As if Spanish Prime Minister Mariano Rajoy wasn’t stressed enough, an old domestic problem has now erupted onto the fore: Catalonian demands for fiscal autonomy.

Rajoy met with Catalonian leader Artur Mas on Thursday; the latter was pitching a new plan for tax revenue distribution that would essentially grant more fiscal autonomy to Catalonia, the northeastern region of Spain whose capital is the coastal city of Barcelona.

The two men could not come to an agreement, and Mas accused the prime minster of losing an “historic opportunity,” according to the New York Times.

“The people and society of Catalonia are on the move, as we have seen on Sept. 11, and not willing to accept that our future will be gray when it could be more brilliant,” he said after his fruitless talks with Rajoy.

Catalonians staged a huge march for independence on Sept. 11, the anniversary of a battle in which Spanish troops defeated their ancestors nearly three centuries ago. About 60,000 gathered with signs and banners, clogging Barcelona’s beautiful plazas and central avenues.

Catalonians have long seen themselves as separate from the rest of the country. They speak Catalan -- though Spanish is a co-official language -- and are culturally and historically distinct from the populations of other regions.

But separatist and autonomist longings have as much to do with economy as with culture. Catalonia is the richest region in Spain -- and these high earners don’t want to see their tax dollars propping up the entire country’s struggling economy.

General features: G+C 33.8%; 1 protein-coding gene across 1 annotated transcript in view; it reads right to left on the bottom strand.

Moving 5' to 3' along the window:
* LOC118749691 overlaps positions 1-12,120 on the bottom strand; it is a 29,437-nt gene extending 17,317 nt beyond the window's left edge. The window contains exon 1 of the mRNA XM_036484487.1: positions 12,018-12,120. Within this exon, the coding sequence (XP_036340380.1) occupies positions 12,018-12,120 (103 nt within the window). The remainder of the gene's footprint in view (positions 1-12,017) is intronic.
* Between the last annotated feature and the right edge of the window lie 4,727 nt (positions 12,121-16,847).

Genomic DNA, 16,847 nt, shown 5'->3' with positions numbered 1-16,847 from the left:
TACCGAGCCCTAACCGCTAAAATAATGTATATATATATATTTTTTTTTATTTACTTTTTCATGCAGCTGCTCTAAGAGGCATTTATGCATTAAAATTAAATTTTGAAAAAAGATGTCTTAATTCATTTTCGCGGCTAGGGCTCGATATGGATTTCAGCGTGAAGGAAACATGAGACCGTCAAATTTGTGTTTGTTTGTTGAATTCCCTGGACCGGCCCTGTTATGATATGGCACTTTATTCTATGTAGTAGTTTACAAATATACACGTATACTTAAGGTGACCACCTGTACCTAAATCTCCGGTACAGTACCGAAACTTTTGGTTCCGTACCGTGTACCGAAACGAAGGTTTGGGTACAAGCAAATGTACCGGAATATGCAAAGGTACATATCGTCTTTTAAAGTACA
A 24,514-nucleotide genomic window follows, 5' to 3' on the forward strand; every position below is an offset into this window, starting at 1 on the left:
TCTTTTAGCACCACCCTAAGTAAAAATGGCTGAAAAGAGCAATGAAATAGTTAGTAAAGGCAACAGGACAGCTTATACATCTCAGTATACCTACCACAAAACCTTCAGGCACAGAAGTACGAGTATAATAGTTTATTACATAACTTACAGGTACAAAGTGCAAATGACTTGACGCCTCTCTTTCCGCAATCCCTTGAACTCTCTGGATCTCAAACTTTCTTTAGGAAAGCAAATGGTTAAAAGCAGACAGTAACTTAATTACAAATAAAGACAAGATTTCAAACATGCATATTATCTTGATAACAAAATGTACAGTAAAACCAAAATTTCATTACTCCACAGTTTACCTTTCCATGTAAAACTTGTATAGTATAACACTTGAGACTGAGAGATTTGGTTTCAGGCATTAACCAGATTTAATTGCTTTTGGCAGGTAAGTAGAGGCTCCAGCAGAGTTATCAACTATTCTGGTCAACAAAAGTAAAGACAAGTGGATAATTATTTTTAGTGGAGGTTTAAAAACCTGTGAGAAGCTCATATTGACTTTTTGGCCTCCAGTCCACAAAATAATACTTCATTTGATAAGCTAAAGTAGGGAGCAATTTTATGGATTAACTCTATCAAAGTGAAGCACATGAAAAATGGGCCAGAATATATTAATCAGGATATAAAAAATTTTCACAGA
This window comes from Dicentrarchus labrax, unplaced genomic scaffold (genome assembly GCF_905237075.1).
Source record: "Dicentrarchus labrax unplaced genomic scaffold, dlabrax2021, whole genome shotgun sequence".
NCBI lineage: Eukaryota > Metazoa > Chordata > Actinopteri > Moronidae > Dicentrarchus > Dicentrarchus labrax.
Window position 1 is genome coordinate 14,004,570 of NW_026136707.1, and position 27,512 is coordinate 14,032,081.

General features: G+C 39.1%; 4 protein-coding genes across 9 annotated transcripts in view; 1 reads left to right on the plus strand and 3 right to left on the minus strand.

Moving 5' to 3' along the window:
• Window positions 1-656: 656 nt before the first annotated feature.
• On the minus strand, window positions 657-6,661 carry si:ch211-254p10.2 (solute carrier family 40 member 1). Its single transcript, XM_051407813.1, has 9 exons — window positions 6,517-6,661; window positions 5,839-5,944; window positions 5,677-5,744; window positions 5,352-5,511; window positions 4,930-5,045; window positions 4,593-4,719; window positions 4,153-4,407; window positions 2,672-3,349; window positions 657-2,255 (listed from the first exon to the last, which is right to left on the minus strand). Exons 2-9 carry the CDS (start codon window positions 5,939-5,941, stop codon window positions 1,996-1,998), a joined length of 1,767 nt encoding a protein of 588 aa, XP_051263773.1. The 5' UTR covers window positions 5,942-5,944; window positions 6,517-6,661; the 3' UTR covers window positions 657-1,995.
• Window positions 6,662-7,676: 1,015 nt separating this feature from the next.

The roots of wealth in Catalonia run deep, according to Laura Gonzalez, a native of Spain who is now an assistant professor of business economics at Fordham University in New York City.

“People usually talk about how useful a local language and cuisine are as nationalistic tools, but there is much more,” she said. “The industrial revolution started sooner and stronger in the North of Spain, where country properties were also smaller than in other regions, which facilitated land ownership to a greater percentage of the population.”

Calls for autonomy have now reached a fever pitch, but Spain has much bigger fish to fry.

Spain is at the center of the latest euro zone drama. It has received some help from the European Central Bank, but not a full sovereign bailout à la Greece, Portugal and Ireland -- at least, not yet. The Madrid administration may call for assistance any minute now, and borrowing interest rates have dipped as optimistic investors bank on a bailout request.

But Catalonia wants nothing to do with this drama.

“Catalonia has a serious unemployment and deficit problem, but it is also a powerful engine that wants to combine austerity with growth and to continue having a strong grasp on the tax income coming from its region,” said Gonzalez.

The central government has always been vehemently opposed to Catalonian autonomy, to say nothing of independence. Rajoy has argued that such a move would be illegal according to the constitution.

But Catalonians are determined, too. Regional leaders are now expected to call for early elections -- Nov. 25 is a likely date, according to Spanish newspapers -- that could serve as a referendum on autonomy and could add fuel to the fire as the debates rage on.